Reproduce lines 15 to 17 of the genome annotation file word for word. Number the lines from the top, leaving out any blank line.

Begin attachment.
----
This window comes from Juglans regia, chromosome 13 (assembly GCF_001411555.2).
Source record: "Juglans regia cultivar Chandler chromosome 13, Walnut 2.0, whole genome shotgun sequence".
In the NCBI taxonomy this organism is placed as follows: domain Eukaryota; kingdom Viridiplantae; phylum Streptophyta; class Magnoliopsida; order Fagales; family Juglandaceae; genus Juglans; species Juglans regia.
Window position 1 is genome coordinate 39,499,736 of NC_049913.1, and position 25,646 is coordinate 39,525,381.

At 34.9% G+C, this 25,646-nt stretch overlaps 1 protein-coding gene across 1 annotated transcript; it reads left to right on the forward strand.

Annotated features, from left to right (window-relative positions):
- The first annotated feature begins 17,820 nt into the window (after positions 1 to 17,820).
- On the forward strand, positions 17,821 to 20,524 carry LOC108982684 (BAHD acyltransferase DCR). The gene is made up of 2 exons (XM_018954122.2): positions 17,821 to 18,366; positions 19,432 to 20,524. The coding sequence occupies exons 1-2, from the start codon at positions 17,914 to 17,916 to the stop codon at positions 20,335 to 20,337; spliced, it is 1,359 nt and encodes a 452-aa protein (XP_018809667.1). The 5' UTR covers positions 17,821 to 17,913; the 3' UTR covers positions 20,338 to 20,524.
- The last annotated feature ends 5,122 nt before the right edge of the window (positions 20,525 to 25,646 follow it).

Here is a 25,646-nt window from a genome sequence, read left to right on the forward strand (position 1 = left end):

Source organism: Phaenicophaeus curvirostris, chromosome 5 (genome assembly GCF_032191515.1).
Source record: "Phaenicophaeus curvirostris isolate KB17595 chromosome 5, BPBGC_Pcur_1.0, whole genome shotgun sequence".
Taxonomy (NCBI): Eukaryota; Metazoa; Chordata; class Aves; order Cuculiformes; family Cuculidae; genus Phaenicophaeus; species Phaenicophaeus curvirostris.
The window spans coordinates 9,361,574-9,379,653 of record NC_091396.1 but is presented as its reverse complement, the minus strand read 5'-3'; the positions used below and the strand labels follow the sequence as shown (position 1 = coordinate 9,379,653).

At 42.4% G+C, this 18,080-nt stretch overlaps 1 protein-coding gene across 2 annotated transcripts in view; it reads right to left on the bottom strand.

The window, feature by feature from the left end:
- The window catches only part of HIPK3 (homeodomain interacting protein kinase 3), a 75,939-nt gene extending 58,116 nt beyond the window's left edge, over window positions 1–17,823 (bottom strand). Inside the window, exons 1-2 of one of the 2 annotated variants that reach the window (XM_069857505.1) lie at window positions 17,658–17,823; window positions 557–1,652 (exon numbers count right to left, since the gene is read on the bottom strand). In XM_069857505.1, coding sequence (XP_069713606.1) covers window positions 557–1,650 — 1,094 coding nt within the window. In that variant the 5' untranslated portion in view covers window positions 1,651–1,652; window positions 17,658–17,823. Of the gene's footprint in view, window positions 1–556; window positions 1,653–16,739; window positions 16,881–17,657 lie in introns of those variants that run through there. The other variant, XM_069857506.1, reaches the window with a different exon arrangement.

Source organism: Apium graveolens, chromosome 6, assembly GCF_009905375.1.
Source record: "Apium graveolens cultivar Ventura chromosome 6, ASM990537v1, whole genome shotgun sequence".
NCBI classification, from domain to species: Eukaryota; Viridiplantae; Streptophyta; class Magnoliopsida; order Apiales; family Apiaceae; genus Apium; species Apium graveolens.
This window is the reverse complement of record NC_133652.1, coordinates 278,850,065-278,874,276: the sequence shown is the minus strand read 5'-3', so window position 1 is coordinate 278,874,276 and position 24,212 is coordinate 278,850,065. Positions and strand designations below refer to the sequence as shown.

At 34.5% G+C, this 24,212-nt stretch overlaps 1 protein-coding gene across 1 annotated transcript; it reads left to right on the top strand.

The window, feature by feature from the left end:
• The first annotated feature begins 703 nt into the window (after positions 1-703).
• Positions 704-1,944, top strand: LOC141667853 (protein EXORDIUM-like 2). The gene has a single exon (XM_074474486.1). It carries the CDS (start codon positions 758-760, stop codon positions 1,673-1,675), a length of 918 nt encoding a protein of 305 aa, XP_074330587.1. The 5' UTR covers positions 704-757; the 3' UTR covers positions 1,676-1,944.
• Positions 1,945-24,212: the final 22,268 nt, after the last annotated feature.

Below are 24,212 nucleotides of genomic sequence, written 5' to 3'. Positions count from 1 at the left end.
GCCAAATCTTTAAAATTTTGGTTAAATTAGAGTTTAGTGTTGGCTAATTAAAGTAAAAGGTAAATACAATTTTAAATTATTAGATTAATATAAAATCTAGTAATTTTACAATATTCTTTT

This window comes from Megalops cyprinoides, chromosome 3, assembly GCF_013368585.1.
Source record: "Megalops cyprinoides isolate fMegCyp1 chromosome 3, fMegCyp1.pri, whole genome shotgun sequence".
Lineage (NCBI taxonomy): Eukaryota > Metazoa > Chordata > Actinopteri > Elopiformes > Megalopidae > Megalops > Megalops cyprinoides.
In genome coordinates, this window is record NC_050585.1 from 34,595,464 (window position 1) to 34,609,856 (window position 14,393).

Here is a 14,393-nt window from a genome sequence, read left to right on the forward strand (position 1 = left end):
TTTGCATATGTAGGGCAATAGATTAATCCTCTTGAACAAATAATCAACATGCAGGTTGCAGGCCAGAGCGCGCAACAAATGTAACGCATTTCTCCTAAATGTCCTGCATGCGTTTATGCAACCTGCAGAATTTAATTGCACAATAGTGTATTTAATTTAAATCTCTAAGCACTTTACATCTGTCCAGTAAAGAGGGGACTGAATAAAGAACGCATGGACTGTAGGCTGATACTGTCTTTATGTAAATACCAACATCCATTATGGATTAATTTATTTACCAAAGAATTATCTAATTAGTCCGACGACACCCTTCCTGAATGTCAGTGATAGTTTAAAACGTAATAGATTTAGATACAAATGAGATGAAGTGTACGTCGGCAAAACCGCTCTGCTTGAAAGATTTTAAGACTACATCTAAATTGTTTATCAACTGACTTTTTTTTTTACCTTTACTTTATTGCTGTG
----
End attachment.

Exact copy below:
At 42.4% G+C, this 18,080-nt stretch overlaps 1 protein-coding gene across 2 annotated transcripts in view; it reads right to left on the bottom strand.

The window, feature by feature from the left end:
- The window catches only part of HIPK3 (homeodomain interacting protein kinase 3), a 75,939-nt gene extending 58,116 nt beyond the window's left edge, over window positions 1–17,823 (bottom strand). Inside the window, exons 1-2 of one of the 2 annotated variants that reach the window (XM_069857505.1) lie at window positions 17,658–17,823; window positions 557–1,652 (exon numbers count right to left, since the gene is read on the bottom strand). In XM_069857505.1, coding sequence (XP_069713606.1) covers window positions 557–1,650 — 1,094 coding nt within the window. In that variant the 5' untranslated portion in view covers window positions 1,651–1,652; window positions 17,658–17,823. Of the gene's footprint in view, window positions 1–556; window positions 1,653–16,739; window positions 16,881–17,657 lie in introns of those variants that run through there. The other variant, XM_069857506.1, reaches the window with a different exon arrangement.